Polymicrobial Endocarditis in Intravenous Heroin and Fentanyl Abuse 2981-2985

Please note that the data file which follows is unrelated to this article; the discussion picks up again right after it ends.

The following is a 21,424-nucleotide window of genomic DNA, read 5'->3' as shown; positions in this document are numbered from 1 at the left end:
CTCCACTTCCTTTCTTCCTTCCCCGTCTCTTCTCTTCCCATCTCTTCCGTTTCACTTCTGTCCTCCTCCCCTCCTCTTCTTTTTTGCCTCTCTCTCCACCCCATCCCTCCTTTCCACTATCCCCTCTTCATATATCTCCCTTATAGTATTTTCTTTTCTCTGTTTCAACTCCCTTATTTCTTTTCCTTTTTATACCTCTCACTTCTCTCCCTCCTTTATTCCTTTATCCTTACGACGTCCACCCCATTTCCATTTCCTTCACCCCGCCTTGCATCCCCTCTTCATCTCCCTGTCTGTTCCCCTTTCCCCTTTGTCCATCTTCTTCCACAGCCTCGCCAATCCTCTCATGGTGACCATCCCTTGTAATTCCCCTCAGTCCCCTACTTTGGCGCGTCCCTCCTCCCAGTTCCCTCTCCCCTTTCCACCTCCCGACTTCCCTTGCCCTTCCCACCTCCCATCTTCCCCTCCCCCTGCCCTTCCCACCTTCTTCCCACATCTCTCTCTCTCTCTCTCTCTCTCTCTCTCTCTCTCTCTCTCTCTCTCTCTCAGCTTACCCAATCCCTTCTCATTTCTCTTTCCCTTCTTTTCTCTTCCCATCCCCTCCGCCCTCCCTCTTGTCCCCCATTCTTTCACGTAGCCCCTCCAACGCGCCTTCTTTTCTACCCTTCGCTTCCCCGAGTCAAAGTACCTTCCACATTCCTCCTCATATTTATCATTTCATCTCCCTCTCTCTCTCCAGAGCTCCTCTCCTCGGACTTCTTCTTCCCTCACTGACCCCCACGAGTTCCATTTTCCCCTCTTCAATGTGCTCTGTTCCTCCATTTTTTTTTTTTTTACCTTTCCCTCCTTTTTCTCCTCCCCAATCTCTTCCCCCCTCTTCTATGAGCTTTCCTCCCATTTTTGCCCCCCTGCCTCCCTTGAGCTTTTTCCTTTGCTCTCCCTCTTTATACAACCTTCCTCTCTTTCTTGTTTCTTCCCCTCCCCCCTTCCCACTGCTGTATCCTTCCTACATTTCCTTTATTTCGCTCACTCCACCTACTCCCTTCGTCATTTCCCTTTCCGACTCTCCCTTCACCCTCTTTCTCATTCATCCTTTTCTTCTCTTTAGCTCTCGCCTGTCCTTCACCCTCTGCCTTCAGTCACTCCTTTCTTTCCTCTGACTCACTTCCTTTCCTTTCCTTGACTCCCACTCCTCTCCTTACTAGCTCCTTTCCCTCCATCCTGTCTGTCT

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Infective endocarditis is a life threatening condition with a high mortality rate. Intravenous Drug Abusers (IVDA) are more likely to acquire endocarditis. Most of the cases of infective endocarditis are caused by a single pathogen; cases of polymicrobial endocarditis are rare and they are associated with a reported mortality rate of more than 30%. Only 21 cases of N. sicca endocarditis have been described in the literature since 1918, and only 15 reported cases of endo carditis which involved Actinomyces species have been reported since 1939. We are reporting a case of a 49-year-old male with intravenous heroin and fentanyl abuse, who presented with infective endocarditis caused by Neisseria sicca/subflava(N. sicca) , Actinomyces , Streptococcus mitis , and Haemophilus parainfluenzae, complicated by septic emboli to the lungs and skin, ARDS , splenic infarct and immunocomplex mediated proliferative glomerulonephritis.